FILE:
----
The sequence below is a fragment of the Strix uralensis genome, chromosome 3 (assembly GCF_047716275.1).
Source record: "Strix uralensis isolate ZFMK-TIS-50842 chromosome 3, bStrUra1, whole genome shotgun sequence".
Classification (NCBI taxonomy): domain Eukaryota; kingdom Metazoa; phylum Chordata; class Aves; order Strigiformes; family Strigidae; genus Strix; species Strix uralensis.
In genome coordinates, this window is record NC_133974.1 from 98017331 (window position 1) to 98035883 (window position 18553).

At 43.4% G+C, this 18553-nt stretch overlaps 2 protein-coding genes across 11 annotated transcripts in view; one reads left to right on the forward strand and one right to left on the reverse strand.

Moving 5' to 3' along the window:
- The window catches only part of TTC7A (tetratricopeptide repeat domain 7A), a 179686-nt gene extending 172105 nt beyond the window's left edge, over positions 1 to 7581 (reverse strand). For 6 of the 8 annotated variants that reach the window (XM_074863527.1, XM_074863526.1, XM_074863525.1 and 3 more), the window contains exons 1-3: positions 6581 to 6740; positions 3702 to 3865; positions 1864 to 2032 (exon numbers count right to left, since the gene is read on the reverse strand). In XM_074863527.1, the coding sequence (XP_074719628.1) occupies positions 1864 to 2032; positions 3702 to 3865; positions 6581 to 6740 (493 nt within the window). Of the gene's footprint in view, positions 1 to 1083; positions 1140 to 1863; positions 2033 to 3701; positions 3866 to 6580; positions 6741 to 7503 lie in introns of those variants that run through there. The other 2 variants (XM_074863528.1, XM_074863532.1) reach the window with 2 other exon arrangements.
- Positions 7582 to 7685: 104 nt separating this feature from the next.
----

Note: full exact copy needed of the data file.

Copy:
The sequence below is a fragment of the Strix uralensis genome, chromosome 3 (assembly GCF_047716275.1).
Source record: "Strix uralensis isolate ZFMK-TIS-50842 chromosome 3, bStrUra1, whole genome shotgun sequence".
Classification (NCBI taxonomy): domain Eukaryota; kingdom Metazoa; phylum Chordata; class Aves; order Strigiformes; family Strigidae; genus Strix; species Strix uralensis.
In genome coordinates, this window is record NC_133974.1 from 98017331 (window position 1) to 98035883 (window position 18553).

At 43.4% G+C, this 18553-nt stretch overlaps 2 protein-coding genes across 11 annotated transcripts in view; one reads left to right on the forward strand and one right to left on the reverse strand.

Moving 5' to 3' along the window:
- The window catches only part of TTC7A (tetratricopeptide repeat domain 7A), a 179686-nt gene extending 172105 nt beyond the window's left edge, over positions 1 to 7581 (reverse strand). For 6 of the 8 annotated variants that reach the window (XM_074863527.1, XM_074863526.1, XM_074863525.1 and 3 more), the window contains exons 1-3: positions 6581 to 6740; positions 3702 to 3865; positions 1864 to 2032 (exon numbers count right to left, since the gene is read on the reverse strand). In XM_074863527.1, the coding sequence (XP_074719628.1) occupies positions 1864 to 2032; positions 3702 to 3865; positions 6581 to 6740 (493 nt within the window). Of the gene's footprint in view, positions 1 to 1083; positions 1140 to 1863; positions 2033 to 3701; positions 3866 to 6580; positions 6741 to 7503 lie in introns of those variants that run through there. The other 2 variants (XM_074863528.1, XM_074863532.1) reach the window with 2 other exon arrangements.
- Positions 7582 to 7685: 104 nt separating this feature from the next.